Homelessness is complicated, and anyone who tells you there’s only one cause of it is wrong. Like blind men trying to discern an elephant, one writer says rising numbers are because of drug addiction and alcoholism. Another singles out mental illness. Another says homeless people head for the best year-round weather. Some cite the general poverty rate. Others groan about judicial decisions.
The most common reason, according to many newspapers and magazines: high housing costs. Typical adamant statements: Places with [choose one of those reasons] don’t have the most homelessness. Cities with high housing costs do. To fix homelessness, build more free or inexpensive housing. The solution is clear.
No it’s not. An afternoon wading through homelessness statistics leaves me with several conclusions. First, a big contributor to the growth of homelessness is one often overlooked: fewer people per household. “Solitaries” made up eight percent of all households in 1940, eighteen percent in 1970, and about thirty percent now. Part of that reflects an aging population and part the decline of marriage, but a big chunk is personal preference.
The Hill recently quoted Bella DePaulo, an advocate of singleness, saying “living alone can be a dream come true…. You get to curate your own life. You decide when to go to sleep and when to get up, what and when to eat, what to watch or to listen to for entertainment, and how warm or cool your place will be.” As I noted last week, “personal autonomy” is now among the highest goals — but our national epidemic of loneliness indicates that living alone can be a nightmare come true.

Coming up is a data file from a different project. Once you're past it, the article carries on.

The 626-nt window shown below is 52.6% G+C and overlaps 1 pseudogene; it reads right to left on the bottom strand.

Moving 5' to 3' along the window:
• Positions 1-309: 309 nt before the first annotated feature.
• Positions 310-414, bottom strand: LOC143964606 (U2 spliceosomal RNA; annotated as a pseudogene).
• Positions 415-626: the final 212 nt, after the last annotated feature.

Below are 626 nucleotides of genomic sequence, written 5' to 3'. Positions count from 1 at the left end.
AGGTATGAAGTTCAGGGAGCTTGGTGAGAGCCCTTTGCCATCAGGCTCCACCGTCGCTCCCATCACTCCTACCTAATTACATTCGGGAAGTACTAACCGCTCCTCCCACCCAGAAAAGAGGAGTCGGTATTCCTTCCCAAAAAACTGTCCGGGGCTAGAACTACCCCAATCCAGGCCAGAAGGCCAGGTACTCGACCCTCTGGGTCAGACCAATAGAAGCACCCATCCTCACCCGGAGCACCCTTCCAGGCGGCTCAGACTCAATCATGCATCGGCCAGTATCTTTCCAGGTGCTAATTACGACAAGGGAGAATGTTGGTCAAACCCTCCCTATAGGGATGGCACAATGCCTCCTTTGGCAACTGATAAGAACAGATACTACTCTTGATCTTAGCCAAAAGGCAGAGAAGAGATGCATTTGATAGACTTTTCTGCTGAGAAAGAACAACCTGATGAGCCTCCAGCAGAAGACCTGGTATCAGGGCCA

It’s not true that two can live as cheaply as one, but two (as long as they get along) can live in a space not much bigger than one. And yet, how often do we hear this as a partial solution to homelessness: “Get married, or get a roommate”? Sure, we can try to spend our way out of social change by putting all our eggs in the “housing first” basket, but a better (and more affordable) answer is — family and community first.
The place that gets the most press coverage for its homeless problem, Los Angeles, has the biggest number of homeless people in any US county: 76,000, according to the official count early this year. Photo opportunities there include a Skid Row that could illustrate an updated version of Dante’s Inferno. What’s often missed, though, is that Los Angeles County has 9,830,000 people, so more than 99 percent on any given night have homes. If only one percent of those people took in one person who’s homeless, the homelessness crisis disappears.
The rejoinder to that is obvious: A person is not an extra piece of furniture. Many among the homeless don’t have family members or neighbors who can or want to take in an extra person. Many are addicts or alcoholics, or are mentally ill. Aha! Now we’re getting to the heart of the problem: Not primarily a lack of housing but a lack of human beings who can get along.
This leads me to remember a big mistake I made 45 years ago while working as a novice speechwriter at the DuPont Company. Searching for a vivid way to explain that a particular economic development had more than one cause, I referred to the “two-hit” theory (new at that time) that tumors arise not out of one genetic mutation but two. The senior speechwriter kindly explained to me that DuPont was then facing lawsuits over its use of carcinogenic chemicals at one time, and the CEO would not be amused by my reference to cancer causation.
So here’s my opportunity, almost half a century later, to discuss what I learned back then. Two years ago Jonathan Chernoff’s article, “The two-hit theory hits fifty,” explained it to readers of the journal Molecular Biology of the Cell: “Few ideas in cancer genetics have been as influential as the ‘two-hit’ theory.” Scientists had concluded that cancer results from a mutation: Scientist Al Knudson showed it arises from two mutations. But then “it became apparent that two hits are not enough to cause full-blown cancer, and additional ‘third’ hits are required.”
We have a homeless problem because of the social mutations we have — drugs, alcohol, and mental illness — and the blessings we don’t have enough of: family, community, hospitality. And sometimes we need more housing.